The kids sit in the boughs of a magnificent old apple tree about 50 feet away. They climb, play, and watch me perform songs at a backyard morning gig at Marty’s Mercantile in West Shokan. Sometimes they sing along, or jump down to dance in a chalk circle.
Families visit, socially distanced, even dance a little, socially distanced, masked. The weather is perfect. Warm, sunny, not too hot. Sarah Lynch, Marty’s wife, has dubbed it the Sunshine Club. She sits at the base of the apple tree, keeping watch over the proceedings as well as over her kids, who clamber in and out of the branches with friends.
The air smells of fresh brewed coffee, newly cut grass, the griddle within, and lush late-summer soil. A hundred shades of green above our heads and under our feet. A hawk flies overhead, roosts in a maple, takes in a song.
I watch the children watch me and wonder if I’ve ever performed for people in trees. Probably. I have performed in a tree myself. In the late Eighties, the band in which I played bass, the Fleshtones, led a sellout crowd from the Elysee Montmartre into the Boulevard de Rochechouart, Paris. Band and crowd chanted the refrain to a song, again and again, amid honking horns and confused pedestrians. I climbed with my bass into a tree in the median as hundreds gathered below, hollering, singing, chanting in French-accented rock’n’roll English. An unforgettable night was actually just beginning. I was 22.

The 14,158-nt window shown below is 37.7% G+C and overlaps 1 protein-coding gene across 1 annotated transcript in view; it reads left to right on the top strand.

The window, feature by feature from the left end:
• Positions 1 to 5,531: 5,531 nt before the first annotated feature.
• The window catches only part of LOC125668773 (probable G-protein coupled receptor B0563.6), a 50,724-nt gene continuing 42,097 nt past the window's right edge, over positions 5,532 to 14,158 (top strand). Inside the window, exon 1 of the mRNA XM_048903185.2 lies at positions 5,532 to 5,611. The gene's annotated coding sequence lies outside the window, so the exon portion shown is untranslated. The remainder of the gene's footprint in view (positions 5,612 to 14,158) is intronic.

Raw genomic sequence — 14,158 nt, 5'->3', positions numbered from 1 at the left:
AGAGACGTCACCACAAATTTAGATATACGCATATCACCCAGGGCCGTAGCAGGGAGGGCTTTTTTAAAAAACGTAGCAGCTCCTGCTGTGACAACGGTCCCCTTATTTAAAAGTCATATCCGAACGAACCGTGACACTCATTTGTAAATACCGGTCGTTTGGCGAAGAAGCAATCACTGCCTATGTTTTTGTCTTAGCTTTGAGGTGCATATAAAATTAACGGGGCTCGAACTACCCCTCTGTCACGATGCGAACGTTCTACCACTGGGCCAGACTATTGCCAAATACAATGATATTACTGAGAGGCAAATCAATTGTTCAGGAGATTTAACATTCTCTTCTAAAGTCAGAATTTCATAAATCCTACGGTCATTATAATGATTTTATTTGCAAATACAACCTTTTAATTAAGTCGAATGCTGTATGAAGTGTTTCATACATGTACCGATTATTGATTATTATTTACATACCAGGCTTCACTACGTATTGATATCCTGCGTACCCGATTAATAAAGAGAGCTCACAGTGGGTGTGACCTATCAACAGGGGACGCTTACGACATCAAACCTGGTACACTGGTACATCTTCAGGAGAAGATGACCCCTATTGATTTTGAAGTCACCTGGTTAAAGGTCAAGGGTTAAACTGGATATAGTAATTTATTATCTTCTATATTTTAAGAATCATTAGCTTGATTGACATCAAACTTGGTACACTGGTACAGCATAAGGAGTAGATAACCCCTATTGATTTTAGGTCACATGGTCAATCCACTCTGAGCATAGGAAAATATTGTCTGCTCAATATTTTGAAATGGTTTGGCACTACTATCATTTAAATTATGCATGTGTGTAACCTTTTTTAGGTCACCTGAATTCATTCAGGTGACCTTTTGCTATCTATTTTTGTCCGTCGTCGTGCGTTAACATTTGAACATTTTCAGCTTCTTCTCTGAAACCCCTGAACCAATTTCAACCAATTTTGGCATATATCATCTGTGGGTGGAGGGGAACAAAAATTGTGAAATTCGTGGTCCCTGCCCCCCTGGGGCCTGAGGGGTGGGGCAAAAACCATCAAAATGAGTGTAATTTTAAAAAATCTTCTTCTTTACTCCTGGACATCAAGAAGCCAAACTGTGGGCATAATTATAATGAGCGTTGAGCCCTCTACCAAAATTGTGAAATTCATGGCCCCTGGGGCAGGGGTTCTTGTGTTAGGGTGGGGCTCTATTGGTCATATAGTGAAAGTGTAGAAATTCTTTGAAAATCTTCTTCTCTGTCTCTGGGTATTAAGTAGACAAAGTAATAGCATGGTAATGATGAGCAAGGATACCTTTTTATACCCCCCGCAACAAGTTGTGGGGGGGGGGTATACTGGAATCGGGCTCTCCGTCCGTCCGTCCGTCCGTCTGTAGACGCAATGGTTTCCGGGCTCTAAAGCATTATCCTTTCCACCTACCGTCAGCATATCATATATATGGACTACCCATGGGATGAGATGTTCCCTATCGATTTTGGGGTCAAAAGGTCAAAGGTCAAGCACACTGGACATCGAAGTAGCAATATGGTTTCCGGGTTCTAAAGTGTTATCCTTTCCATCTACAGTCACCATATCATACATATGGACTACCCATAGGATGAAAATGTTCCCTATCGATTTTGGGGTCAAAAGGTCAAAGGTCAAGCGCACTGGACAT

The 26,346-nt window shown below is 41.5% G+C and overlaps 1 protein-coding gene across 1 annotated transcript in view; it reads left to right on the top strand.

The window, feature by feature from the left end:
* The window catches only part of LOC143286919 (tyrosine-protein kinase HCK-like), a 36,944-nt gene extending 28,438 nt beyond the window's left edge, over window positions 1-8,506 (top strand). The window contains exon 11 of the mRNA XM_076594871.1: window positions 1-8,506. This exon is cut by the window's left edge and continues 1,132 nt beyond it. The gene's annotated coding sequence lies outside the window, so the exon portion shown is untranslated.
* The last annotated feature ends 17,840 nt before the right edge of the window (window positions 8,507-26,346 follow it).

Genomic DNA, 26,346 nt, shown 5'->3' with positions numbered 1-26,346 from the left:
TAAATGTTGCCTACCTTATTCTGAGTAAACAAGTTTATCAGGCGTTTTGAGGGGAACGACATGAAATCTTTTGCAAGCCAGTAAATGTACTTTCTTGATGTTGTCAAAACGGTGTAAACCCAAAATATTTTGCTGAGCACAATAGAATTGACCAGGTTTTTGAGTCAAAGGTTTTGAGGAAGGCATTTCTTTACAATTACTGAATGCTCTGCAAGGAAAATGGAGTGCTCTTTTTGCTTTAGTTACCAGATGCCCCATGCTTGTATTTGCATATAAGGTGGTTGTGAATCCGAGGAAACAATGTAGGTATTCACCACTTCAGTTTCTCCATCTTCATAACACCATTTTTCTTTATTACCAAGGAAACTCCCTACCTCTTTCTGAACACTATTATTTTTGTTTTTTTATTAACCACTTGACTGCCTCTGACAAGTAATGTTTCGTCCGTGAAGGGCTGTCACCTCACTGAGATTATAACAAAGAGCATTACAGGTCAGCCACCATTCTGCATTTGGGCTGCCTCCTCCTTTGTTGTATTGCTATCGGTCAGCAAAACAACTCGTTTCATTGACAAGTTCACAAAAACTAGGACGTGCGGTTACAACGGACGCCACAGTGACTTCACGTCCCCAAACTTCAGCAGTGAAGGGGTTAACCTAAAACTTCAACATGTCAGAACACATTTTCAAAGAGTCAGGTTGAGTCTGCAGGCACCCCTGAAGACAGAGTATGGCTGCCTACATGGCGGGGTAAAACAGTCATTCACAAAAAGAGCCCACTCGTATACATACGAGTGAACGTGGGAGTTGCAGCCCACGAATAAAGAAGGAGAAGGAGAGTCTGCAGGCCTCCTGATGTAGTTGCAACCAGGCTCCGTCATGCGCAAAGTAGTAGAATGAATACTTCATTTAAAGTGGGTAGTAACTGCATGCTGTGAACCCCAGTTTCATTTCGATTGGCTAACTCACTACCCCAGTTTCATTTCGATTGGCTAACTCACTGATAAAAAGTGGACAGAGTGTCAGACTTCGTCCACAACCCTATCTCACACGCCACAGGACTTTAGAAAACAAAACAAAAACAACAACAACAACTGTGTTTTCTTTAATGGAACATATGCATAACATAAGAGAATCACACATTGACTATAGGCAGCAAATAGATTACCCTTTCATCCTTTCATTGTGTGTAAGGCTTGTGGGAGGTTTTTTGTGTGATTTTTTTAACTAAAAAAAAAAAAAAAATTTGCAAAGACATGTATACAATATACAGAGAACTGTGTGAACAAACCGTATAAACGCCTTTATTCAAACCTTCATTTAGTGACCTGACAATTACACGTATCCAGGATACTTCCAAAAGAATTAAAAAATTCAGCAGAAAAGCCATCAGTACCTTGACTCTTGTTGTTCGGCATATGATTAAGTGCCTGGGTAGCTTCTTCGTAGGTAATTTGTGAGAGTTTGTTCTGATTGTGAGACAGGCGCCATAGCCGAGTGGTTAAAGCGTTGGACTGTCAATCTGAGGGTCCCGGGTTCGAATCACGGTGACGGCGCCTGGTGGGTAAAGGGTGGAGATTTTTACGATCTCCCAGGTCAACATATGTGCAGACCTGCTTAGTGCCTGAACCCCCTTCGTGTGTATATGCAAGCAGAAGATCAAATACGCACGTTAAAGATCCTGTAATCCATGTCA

The memory flashes like heat lightning on the sky, and I am back on this side of the time tunnel, standing on the plywood stage, West Shokan, late summer 2020. Roughly 3700 miles from Paris, distance-wise. Kids in a tree, watching me. Where will these youngsters travel in the years ahead, in the Time After? Paris, Boulevard de Rochechouart? Elysee Montmartre, I’m glad to say, is still there, with concerts booked for September. (No Americans allowed at present, however.)
I wonder whether that tree still stands. It was not that old then. And it would have taken much more than a 160-pound bass player to inflict serious harm to it.
The apple tree in Marty and Sarah’s backyard is an excellent climbing tree, an impressive height of around 30 feet, its low boughs stretching out quite far, offering shade in which quite a few eagerly sit at the Sunshine Club. Several trunks rise from one root system, branching outwards like the fingers of a hand poised to either hold or catch something – a child perhaps. Apples are currently beginning their ripening cycle, blushing red.
The tree in Paris – I don’t recall the species – had not been so inviting, its lowest boughs about ten feet up. But I was young, a little crazy, and adrenalized, so I’d shimmied on up with an electric bass dangling behind me. I was not a caregiver then, just a kid doing my job.
Now my job is different, but similarities shine through: I make music, and the trees do their part to help me out.
Read more installments of Village Voices by Robert Burke Warren.